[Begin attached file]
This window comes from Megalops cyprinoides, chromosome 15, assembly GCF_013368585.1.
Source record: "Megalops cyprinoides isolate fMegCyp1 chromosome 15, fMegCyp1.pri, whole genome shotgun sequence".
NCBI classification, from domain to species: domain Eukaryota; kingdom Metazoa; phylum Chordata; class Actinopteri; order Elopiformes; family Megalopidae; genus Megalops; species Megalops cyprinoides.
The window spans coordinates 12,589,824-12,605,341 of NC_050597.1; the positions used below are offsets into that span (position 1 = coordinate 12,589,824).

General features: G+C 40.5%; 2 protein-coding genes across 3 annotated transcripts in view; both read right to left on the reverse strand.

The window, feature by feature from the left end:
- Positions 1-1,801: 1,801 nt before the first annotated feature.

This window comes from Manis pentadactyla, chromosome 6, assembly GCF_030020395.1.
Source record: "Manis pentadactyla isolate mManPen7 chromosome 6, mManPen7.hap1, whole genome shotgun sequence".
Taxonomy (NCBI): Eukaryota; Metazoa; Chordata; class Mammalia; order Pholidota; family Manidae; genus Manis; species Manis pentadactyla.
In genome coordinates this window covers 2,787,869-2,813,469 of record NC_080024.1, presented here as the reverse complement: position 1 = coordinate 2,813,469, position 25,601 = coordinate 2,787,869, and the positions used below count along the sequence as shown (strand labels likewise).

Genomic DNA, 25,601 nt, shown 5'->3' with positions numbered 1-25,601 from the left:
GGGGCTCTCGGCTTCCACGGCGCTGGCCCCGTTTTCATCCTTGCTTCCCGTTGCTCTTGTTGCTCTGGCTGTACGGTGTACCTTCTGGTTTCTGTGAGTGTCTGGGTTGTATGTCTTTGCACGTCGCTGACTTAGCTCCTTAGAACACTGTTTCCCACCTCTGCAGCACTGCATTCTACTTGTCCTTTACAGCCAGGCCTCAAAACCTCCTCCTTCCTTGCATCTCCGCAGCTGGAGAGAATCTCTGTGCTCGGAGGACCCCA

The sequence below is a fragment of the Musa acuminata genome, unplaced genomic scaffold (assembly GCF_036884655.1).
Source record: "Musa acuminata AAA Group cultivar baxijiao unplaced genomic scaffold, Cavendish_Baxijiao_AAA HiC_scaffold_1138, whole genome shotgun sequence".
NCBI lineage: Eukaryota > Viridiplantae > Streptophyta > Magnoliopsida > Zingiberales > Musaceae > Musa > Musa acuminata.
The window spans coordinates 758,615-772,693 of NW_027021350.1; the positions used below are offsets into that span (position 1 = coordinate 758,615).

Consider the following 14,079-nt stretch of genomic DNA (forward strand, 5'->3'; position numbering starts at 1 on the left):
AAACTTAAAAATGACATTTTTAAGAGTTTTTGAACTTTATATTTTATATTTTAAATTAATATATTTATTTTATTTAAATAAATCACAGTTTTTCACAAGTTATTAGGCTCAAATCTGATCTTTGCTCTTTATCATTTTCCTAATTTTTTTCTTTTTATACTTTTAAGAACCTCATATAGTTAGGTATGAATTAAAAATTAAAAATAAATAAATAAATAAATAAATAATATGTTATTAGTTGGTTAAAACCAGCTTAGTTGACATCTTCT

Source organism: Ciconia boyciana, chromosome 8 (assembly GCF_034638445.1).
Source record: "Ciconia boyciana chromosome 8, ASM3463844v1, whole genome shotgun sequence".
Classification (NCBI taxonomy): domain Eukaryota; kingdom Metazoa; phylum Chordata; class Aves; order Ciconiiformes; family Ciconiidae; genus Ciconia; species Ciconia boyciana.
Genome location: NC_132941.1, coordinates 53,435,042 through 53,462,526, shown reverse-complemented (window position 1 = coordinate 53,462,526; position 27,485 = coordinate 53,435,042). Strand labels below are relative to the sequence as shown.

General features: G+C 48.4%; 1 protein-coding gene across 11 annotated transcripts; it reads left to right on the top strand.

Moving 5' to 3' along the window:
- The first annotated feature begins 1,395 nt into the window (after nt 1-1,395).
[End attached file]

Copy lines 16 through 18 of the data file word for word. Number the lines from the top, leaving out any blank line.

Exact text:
NCBI lineage: Eukaryota > Viridiplantae > Streptophyta > Magnoliopsida > Zingiberales > Musaceae > Musa > Musa acuminata.
The window spans coordinates 758,615-772,693 of NW_027021350.1; the positions used below are offsets into that span (position 1 = coordinate 758,615).

Consider the following 14,079-nt stretch of genomic DNA (forward strand, 5'->3'; position numbering starts at 1 on the left):